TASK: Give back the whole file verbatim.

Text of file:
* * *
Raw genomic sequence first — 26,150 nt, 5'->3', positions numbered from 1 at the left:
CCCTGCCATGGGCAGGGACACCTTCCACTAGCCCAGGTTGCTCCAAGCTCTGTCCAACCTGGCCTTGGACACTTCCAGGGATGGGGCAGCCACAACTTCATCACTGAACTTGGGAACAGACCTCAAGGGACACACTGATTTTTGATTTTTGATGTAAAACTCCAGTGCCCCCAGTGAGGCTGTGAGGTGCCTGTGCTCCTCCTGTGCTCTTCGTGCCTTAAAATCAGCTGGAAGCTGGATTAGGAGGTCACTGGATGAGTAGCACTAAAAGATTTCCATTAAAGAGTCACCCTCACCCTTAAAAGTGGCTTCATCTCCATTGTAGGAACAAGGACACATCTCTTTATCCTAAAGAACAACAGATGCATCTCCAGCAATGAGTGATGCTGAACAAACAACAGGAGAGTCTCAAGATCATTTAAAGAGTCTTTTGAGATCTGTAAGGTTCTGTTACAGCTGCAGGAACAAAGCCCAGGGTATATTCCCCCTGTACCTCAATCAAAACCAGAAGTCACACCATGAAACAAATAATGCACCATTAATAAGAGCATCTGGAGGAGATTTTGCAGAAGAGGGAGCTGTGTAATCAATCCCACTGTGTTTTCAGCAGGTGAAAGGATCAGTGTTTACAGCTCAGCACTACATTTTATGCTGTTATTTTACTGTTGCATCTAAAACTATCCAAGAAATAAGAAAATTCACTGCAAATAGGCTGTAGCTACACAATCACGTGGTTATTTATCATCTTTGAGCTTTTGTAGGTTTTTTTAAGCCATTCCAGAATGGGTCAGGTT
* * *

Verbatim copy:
Raw genomic sequence first — 26,150 nt, 5'->3', positions numbered from 1 at the left:
CCCTGCCATGGGCAGGGACACCTTCCACTAGCCCAGGTTGCTCCAAGCTCTGTCCAACCTGGCCTTGGACACTTCCAGGGATGGGGCAGCCACAACTTCATCACTGAACTTGGGAACAGACCTCAAGGGACACACTGATTTTTGATTTTTGATGTAAAACTCCAGTGCCCCCAGTGAGGCTGTGAGGTGCCTGTGCTCCTCCTGTGCTCTTCGTGCCTTAAAATCAGCTGGAAGCTGGATTAGGAGGTCACTGGATGAGTAGCACTAAAAGATTTCCATTAAAGAGTCACCCTCACCCTTAAAAGTGGCTTCATCTCCATTGTAGGAACAAGGACACATCTCTTTATCCTAAAGAACAACAGATGCATCTCCAGCAATGAGTGATGCTGAACAAACAACAGGAGAGTCTCAAGATCATTTAAAGAGTCTTTTGAGATCTGTAAGGTTCTGTTACAGCTGCAGGAACAAAGCCCAGGGTATATTCCCCCTGTACCTCAATCAAAACCAGAAGTCACACCATGAAACAAATAATGCACCATTAATAAGAGCATCTGGAGGAGATTTTGCAGAAGAGGGAGCTGTGTAATCAATCCCACTGTGTTTTCAGCAGGTGAAAGGATCAGTGTTTACAGCTCAGCACTACATTTTATGCTGTTATTTTACTGTTGCATCTAAAACTATCCAAGAAATAAGAAAATTCACTGCAAATAGGCTGTAGCTACACAATCACGTGGTTATTTATCATCTTTGAGCTTTTGTAGGTTTTTTTAAGCCATTCCAGAATGGGTCAGGTT